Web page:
Jazz Stars: Nick La Rocca
Today's "Jazz Stars" column features the early jazz-era American cornetist and trumpeter, leader of the Original Dixieland Jass Band, and a selection of his compositions. Nick La Rocca was the author of one of the most recorded jazz classics of all time - "Tiger Rag".*
Dominic James "Nick" La Rocca (1889-1961) came from a family of poor Sicilian immigrants in New Orleans. As a child, Nick developed a keen interest in music. Against his parents' wishes, he was enthusiastic in playing the trumpet. At the age of 15, after his father died, he decided to devote his life entirely to music.
He heard an ensemble of black jazz musicians performing in the street and was captivated by their creative musical style, so dissimilar from the habitual compositions of Italian families’ Sunday concerts. In time, Nick became not only a good musician but also a very enterprising young man: no wedding or christening in the neighbourhood was held without his musical accompaniment.
From 1910 to 1916, he was a regular member of Papa Jack Laine band. Nick was not considered a virtuoso at the time; hence, he was able to play several concerts in a row on the same day.
In 1916, Nick La Rocca was invited to work in Chicago with Johnny Stein band. This group turned to become the famous Original Dixieland Jass Band (O.D.J.B.). The name was then amended to "Jazz". Due to their concert activities, the first commercially released jazz recording in New York, “Livery Stable Blues”, appeared in 1917. This piece was a hit and the band famous for it.
More than likely, it happened because the music was danceable, cheerful, hot and jazzy. The musicians played as fast as they could. The recording director insisted on it, since two pieces had to be placed on one side. “Livery Stable Blues” was particularly funny. The jazzmen imitated animals on their instruments: the cornet "roared" like a horse, the clarinet "crowed" like a rooster. The record sold over a hundred thousand copies.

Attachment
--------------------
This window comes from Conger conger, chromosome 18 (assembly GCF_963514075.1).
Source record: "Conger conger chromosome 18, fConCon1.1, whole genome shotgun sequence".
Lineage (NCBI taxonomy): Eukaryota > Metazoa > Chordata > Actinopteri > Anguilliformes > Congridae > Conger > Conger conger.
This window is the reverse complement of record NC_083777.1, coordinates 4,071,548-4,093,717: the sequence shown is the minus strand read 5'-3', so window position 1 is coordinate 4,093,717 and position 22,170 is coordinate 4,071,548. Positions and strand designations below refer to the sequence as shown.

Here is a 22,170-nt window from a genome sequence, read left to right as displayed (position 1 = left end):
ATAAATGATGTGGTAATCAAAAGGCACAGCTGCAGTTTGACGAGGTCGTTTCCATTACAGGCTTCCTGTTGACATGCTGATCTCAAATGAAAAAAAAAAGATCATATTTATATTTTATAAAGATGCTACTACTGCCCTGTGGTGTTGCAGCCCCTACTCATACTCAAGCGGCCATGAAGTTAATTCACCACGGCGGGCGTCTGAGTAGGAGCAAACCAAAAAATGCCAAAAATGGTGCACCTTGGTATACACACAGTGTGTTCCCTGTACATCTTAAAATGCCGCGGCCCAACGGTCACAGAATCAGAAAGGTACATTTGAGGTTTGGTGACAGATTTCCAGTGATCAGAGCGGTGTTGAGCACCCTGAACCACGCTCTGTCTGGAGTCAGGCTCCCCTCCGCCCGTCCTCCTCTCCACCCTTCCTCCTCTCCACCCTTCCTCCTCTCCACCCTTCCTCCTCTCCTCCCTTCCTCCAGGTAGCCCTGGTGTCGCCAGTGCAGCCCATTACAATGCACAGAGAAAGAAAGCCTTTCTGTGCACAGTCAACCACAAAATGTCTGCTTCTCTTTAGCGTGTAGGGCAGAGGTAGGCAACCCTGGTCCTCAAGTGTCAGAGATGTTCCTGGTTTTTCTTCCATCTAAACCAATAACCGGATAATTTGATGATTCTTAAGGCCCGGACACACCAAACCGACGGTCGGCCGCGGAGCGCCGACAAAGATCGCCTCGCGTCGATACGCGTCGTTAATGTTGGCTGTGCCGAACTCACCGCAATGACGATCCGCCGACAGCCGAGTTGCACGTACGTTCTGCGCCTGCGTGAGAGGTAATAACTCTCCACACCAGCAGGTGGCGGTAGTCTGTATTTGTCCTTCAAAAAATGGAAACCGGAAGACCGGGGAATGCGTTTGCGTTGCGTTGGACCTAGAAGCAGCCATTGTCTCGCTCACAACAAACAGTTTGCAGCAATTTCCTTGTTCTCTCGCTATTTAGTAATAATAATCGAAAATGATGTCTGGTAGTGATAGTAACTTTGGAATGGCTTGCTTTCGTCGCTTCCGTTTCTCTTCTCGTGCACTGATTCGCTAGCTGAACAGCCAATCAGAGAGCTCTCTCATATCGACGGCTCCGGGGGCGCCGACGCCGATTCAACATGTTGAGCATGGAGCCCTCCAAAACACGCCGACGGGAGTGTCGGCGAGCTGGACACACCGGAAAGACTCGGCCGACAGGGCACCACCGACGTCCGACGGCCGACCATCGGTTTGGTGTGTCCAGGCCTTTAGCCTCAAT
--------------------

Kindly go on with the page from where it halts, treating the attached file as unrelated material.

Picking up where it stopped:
The band composed or first recorded many jazz standards. It should be acknowledged that Nick La Rocca was an important figure in the period of jazz gaining international popularity; he was the leader of the most powerful jazz band between 1917 and 1921, and a good musician. His style of playing exercised a great influence over later jazz trumpet players.
In the early 1920s, many very popular jazz musicians from New Orleans came to New York. Rather strong competition emerged. O.D.J.B. lost the battle to the group that later became La Rocca’s new band. With this band, the trumpeter toured through England and the United States in the early 1920s. The band nicknamed him "Joe Blade" and recorded a song called "Joe Blade, Sharp as a Tack".
In the mid-1920s, La Rocca suffered a nervous breakdown and withdrew from music. He returned to Louisiana, gave up music and was engaged in the construction business.
In 1936, Nick reunited with O.D.J.B. La Rocca claimed that he and his band were the inventors of the popular swing style. Due to personality clashes, the band broke crumbled again the following year and La Rocca retired from music again.
In the 1950s, La Rocca wrote many furious letters to newspapers, radio and television shows, claiming that he was the true and the only inventor of jazz. Naturally, this provoked a negative reaction and greatly damaged his reputation.
When Tulane University created its New Orleans Jazz Archives, nowadays the Hogan Jazz Archives, in 1958, La Rocca donated his large collection of O.D.J.B. related items to Tulane, including several scrapbooks of newspaper articles.
Musicologists and historians, most critics and jazz enthusiasts consider Nick La Rocca to be an important figure in the development of jazz international popularity, and leader of the most influential jazz orchestra from 1917 to 1921.
* "Tiger Rag" is a jazz standard that was recorded and copyrighted by the original O.D.J.B. band in 1917. It is one of the most widely reproduced jazz compositions in the world. In 2003, the 1918th recording of "Tiger Rag" was added to the Library of Congress National Recording Inventory. The Inventory includes over a thousand various recordings of this song. The song title refers to a "tiger", the lowest card in the poker game.
This card might be used to win if it was not sloughed until the end of the game ("hold that tiger"). The word 'rag' is a short form of the word ragtime.